Although we are still waiting for breast tissue analysis results, he was able to give me 2 senario's:
- We know from previous biopsies that the DCIS was estrogen positive - meaning the cell growth was stimulated by estrogen.
- We don't yet know if the tissue was progesterone positive or not.
- And we don't know whether the cells were Her2 positive or negative.
- my age = 35yrs - young to get breast cancer
- that my DCIS was grade 3 - meaning it was quite aggressive and fast growing
- that there was a 0.3cm bit of invasive cancer (they normally only suggest chemo from 1cm - dependant on other variables) that had invaded micro blood and lymph vessels.
- If the cancer was progesterone negative and Her2 negative => treatment would include chemo for 3 months and Tamoxifen for 5 yrs
- If the cancer was progesterone positive and Her2 positive => treatment would include chemo for 6 months + Herceptin for 1yrs + Tamoxifen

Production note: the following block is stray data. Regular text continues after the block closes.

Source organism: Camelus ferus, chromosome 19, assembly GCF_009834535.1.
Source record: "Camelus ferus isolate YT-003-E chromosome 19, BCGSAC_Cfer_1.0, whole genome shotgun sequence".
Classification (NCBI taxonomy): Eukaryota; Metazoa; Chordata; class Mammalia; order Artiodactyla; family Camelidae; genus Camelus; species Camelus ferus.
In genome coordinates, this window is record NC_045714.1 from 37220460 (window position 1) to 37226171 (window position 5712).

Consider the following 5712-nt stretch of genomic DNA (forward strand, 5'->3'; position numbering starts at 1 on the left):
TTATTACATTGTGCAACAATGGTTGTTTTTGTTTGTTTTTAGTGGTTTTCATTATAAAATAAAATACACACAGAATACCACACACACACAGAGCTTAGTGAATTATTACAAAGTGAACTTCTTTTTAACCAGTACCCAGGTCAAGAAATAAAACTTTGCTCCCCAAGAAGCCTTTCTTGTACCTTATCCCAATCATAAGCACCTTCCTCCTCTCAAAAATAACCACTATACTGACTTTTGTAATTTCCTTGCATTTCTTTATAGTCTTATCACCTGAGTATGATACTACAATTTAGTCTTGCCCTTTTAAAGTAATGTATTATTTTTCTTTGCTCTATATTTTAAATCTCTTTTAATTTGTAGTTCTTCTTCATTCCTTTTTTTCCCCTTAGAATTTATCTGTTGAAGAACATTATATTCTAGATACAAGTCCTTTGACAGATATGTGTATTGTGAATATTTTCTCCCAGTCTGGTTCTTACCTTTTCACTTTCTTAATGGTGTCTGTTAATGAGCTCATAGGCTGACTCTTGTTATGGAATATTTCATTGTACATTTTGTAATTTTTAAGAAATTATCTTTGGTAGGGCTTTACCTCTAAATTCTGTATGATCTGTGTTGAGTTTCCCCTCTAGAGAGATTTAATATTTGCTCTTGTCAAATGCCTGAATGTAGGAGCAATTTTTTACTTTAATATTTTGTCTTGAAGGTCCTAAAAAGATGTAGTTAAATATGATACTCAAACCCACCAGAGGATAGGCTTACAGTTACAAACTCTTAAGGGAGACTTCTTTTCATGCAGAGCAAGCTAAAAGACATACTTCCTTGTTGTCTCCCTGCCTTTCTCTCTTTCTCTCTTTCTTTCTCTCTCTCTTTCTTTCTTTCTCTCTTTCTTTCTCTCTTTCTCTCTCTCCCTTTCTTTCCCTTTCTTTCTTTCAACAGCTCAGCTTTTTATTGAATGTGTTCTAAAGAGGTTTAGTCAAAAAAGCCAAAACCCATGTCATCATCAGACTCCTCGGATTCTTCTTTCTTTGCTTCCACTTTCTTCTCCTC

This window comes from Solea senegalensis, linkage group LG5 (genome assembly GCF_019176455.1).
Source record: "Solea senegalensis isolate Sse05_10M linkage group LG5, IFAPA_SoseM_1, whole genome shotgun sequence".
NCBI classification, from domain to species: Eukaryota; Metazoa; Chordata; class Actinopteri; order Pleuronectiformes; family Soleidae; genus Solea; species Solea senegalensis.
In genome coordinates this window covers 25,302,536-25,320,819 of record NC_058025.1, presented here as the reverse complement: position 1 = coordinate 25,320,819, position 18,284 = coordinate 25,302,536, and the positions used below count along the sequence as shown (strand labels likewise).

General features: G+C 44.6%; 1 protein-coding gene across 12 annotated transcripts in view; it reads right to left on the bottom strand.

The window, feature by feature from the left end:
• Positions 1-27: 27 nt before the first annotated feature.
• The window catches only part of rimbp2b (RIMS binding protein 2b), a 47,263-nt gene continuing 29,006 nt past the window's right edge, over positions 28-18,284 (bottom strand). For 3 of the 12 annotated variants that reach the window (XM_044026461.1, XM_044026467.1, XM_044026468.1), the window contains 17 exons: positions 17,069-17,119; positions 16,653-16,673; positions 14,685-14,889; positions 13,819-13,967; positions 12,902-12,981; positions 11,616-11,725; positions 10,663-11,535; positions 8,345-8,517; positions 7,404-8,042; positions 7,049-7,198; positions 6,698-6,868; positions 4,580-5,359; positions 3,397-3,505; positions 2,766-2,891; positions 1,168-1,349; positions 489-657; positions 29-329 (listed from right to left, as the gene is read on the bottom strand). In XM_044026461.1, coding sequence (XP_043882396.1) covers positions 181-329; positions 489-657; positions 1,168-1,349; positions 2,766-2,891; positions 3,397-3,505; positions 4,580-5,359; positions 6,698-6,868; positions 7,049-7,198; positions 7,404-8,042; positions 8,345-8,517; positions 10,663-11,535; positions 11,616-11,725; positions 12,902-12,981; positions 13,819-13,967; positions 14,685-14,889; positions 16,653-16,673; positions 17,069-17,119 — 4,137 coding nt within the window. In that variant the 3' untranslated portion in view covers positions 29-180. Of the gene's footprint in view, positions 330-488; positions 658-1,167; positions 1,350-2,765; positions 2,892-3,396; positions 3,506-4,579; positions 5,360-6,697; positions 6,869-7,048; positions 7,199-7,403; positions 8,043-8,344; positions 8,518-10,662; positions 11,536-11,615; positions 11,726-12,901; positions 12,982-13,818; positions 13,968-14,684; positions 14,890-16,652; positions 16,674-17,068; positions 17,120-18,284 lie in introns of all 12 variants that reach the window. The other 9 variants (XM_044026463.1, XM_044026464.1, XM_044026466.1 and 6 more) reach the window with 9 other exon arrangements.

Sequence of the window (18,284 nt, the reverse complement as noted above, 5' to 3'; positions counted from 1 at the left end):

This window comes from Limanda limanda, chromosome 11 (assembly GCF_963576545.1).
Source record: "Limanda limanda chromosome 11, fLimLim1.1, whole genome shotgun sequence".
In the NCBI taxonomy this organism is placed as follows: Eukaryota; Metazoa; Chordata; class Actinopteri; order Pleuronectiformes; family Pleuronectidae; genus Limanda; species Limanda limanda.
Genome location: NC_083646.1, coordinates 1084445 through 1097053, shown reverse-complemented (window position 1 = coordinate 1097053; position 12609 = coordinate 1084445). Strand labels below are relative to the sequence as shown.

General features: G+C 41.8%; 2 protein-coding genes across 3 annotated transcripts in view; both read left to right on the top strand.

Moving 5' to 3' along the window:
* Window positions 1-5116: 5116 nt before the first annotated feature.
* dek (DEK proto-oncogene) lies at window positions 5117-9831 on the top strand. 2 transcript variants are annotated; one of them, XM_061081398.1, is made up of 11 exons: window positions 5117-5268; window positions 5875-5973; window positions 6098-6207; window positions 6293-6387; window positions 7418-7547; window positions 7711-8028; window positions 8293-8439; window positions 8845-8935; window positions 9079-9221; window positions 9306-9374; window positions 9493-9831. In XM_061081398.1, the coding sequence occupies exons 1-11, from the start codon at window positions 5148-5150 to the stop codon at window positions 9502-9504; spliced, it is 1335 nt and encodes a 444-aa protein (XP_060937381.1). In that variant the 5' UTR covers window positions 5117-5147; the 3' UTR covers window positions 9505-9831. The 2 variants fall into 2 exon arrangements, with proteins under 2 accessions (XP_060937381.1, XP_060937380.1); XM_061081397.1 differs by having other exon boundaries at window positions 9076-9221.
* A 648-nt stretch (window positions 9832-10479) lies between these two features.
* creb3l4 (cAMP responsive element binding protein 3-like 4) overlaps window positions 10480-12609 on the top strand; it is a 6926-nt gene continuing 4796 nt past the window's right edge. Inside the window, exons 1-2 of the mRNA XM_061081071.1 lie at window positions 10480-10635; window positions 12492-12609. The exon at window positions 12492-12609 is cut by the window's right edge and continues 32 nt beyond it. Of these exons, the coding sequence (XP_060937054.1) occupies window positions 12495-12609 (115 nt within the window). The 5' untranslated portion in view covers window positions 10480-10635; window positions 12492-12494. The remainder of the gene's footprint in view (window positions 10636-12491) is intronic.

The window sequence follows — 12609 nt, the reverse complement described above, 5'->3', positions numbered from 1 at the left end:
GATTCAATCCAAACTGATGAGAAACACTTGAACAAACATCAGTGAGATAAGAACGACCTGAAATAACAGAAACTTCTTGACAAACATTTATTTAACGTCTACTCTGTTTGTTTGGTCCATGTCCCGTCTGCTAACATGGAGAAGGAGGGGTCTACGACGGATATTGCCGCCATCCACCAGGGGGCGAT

Breast cancer is not like some cancers where, once you have gone beyond a certain time period, will not return. It can return at any point.
So, without treatment in the next 10yrs without treatment, I have a 6% chance of the breast cancer returning.
If i have the oncology treatment, I will only increase my chance of no recurrence in the next 10 yrs by 4%.
So I will then have a 98% chance of the breast cancer not returning in the next 10 yrs after the treatment.
94% chance no recurrence with no oncology treatment
98% chance of no recurrence with oncology treatment
The conversation yesterday was very academic therefore quite easy, and I walked out with a stat report and a prescription that looked like:
- T + C + TAMOXIFEN (if results are negative)
- T + C + H + TAMOXIFEN (if results are positive)
All quite easy to deal with until the physical reality of actually living through the process hits.
I am between a rock and a hard place trying to decide what to do next. I need to get my breast tissue results before I can think about it further.
Strange, but now the double mastectomy seems like light work compared to the next step.
I think the thing I am most nervous about most are the side effects of the suggested treatment.
Read on this site for more info on the T and C:
I feel quite calm though and am getting better at living in the moment and holding my centre. That said, this decision is not easy.